President Sarah Bolton

President Sarah Bolton: American classrooms need Dreamers

As the Supreme Court gets ready to hear arguments on DACA, read the many benefits of keeping Dreamers in the classroom

This oped was first published by cleveland.com on Monday, Nov. 11.

WOOSTER, Ohio – “Welcome Home!”

This message was displayed on T-shirts and accentuated with pompoms, cheers, and bagpipers playing “Scotland the Brave” this August as we greeted incoming first-year students at The College of Wooster.

As a college president, there is little that rivals the traditional bookends of a student’s four-year journey with us – the day they arrive on campus nervous, excited, full of hope, determination, talent, and potential, and the day they graduate ready to lead lives of purpose.

It is an honor for me to walk the stretch of Wooster’s Beall Avenue, peeking my head through the line of sweaty car windows to shake hands and offer best wishes to our newcomers and their families from across the country and around the world. These families are counting on us to create a home away from home for their students, and ultimately, provide them what they need to become productive citizens of the world. This is a duty we take very seriously.

The College of Wooster was founded on the understanding that an excellent education requires bringing together many voices, perspectives, and ideas. Our community of learners, who come from 62 countries and 45 states—from farm towns and big cities, from dozens of faiths and cultures and perspectives—is central to our mission and to the learning that happens here.

The Supreme Court of the United States will hear oral arguments Nov. 12 in cases that will be crucial in the lives of some of our most determined and talented students, our Dreamers.

For the past seven years, the Deferred Action for Childhood Arrivals program, known as DACA, has been a hugely successful initiative offering temporary protection from deportation and the ability to work legally to more than 700,000 young immigrants, benefiting these Dreamers, their families, and the communities in which they learn and work.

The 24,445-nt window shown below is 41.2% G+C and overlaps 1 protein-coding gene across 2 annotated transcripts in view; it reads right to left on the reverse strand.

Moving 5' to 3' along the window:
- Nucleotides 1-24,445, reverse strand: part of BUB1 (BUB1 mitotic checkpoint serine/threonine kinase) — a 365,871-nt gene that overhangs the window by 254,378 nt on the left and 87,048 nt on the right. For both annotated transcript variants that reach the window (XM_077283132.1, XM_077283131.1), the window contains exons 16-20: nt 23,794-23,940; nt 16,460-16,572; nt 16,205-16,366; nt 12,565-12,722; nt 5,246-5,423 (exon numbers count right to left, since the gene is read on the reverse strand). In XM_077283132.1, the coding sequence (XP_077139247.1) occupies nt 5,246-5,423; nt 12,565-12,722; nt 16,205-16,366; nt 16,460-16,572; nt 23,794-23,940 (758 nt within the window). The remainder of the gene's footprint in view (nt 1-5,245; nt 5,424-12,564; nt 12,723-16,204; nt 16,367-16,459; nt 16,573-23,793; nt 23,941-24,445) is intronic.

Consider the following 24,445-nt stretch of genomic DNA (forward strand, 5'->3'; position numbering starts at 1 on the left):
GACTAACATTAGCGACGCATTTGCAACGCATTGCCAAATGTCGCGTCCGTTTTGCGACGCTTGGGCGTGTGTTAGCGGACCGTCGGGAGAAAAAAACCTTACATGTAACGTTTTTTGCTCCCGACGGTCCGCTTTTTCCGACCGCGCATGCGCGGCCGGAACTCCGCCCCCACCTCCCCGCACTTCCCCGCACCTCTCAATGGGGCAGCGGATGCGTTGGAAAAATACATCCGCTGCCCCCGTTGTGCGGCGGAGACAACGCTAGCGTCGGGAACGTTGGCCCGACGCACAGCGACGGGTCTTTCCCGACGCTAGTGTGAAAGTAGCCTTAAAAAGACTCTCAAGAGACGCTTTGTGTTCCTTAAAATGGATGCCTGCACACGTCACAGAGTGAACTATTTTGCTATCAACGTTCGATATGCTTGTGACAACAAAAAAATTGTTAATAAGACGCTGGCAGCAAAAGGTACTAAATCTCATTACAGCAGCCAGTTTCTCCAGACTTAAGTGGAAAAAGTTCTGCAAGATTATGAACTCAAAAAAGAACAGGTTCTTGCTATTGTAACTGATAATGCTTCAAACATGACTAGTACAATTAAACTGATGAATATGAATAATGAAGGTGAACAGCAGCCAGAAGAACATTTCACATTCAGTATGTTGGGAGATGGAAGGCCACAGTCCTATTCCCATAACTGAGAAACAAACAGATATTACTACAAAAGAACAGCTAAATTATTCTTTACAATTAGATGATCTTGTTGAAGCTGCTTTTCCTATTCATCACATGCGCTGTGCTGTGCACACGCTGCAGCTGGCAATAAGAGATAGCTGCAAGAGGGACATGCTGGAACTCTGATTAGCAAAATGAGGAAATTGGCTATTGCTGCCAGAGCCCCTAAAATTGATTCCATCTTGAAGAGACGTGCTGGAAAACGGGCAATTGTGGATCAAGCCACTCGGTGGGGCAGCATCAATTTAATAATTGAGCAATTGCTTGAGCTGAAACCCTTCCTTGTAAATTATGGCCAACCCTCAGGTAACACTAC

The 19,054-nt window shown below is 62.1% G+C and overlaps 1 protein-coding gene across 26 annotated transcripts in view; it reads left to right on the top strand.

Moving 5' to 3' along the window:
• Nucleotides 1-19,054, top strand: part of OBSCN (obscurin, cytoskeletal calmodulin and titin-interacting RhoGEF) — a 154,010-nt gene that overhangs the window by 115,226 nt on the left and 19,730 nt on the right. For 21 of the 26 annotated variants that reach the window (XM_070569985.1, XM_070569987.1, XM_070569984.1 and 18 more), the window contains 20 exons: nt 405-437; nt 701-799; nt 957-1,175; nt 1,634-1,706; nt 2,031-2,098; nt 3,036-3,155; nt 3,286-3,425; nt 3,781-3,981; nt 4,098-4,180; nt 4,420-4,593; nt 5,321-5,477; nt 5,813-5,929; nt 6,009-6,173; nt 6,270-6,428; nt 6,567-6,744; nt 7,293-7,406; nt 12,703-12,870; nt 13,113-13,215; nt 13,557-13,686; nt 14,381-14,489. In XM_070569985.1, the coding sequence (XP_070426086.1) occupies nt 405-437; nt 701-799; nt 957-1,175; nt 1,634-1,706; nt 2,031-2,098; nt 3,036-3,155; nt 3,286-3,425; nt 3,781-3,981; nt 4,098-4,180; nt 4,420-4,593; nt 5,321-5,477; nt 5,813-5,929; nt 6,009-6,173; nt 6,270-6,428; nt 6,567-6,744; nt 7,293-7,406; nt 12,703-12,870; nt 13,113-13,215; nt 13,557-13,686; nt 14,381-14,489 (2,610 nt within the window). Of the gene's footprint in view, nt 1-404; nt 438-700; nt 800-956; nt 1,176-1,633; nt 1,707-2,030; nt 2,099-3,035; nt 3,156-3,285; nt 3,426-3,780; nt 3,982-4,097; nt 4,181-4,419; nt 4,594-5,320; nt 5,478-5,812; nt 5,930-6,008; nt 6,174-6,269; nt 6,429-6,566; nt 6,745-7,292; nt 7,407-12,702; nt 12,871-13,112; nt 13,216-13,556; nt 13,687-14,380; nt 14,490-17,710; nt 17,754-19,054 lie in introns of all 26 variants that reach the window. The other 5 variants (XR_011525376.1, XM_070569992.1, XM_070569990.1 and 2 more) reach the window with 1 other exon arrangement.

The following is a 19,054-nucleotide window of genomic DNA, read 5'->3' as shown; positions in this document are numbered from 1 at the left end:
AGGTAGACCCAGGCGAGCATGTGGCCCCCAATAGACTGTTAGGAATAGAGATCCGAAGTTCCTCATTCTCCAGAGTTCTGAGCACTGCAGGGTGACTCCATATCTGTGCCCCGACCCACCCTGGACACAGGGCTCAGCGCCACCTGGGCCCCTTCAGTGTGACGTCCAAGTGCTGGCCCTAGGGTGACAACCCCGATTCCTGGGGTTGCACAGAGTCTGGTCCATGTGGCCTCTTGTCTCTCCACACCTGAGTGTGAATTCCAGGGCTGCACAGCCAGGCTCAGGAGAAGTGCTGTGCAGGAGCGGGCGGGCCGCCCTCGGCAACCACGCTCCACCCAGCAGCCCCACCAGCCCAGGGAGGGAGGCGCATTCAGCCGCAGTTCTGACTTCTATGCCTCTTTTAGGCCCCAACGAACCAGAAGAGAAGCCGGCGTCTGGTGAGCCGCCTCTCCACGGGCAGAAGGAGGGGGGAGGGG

DACA is critical to the mission of my college and many others, and it brings immeasurable benefits to life both inside and outside of the classroom for all of our students. Wooster is one of the most diverse campuses in Ohio, comprised of more than 40 percent U.S. students of color and international students. And this community is one of our greatest assets in preparing students to make an impact as leaders of character and influence in a globally interconnected society.

DACA students bring valuable experiences and perspectives to our residence halls, classrooms, and campus life, and they are leaders in student clubs and organizations, sporting teams, community service, and research projects. They are among our strongest students, who go on to complete master’s, doctoral, or professional degrees; they contribute in every field of work, becoming teachers, health professionals, scientists, advocates, and more.

It’s not surprising that the students who have DACA status make such outsized contributions to our campus and to American society. Qualifying for DACA requires determination, persistence, and courage, as well as meeting strict legal conditions. Dreamers must complete high school, obtain a GED, or be currently enrolled in school in the U.S., as well as paying a significant application fee and making their way through a complex and demanding legal process, which can sometimes put undocumented family members at risk.

The Dreamers I’ve met are smart, courageous, and determined young people who have already made important contributions to society, and they are ready and eager to bring their talents to meet future needs in towns and cities around the U.S.

The government’s sudden shift in position for a situation over which Dreamers have no control creates undue fear and uncertainty, and could remove them from the homes, campuses, and communities in which they live, learn, work, and contribute so much. Dreamers should instead be focused on the bright futures ahead of them.

That’s why we are proud to be one of 165 college and university signatories for the DACA amicus brief for institutions of higher education before the Supreme Court in support of putting DACA recipients on the path to citizenship. Dreamers in colleges and universities across the country stand ready to contribute to our society in powerful ways. We stand with them.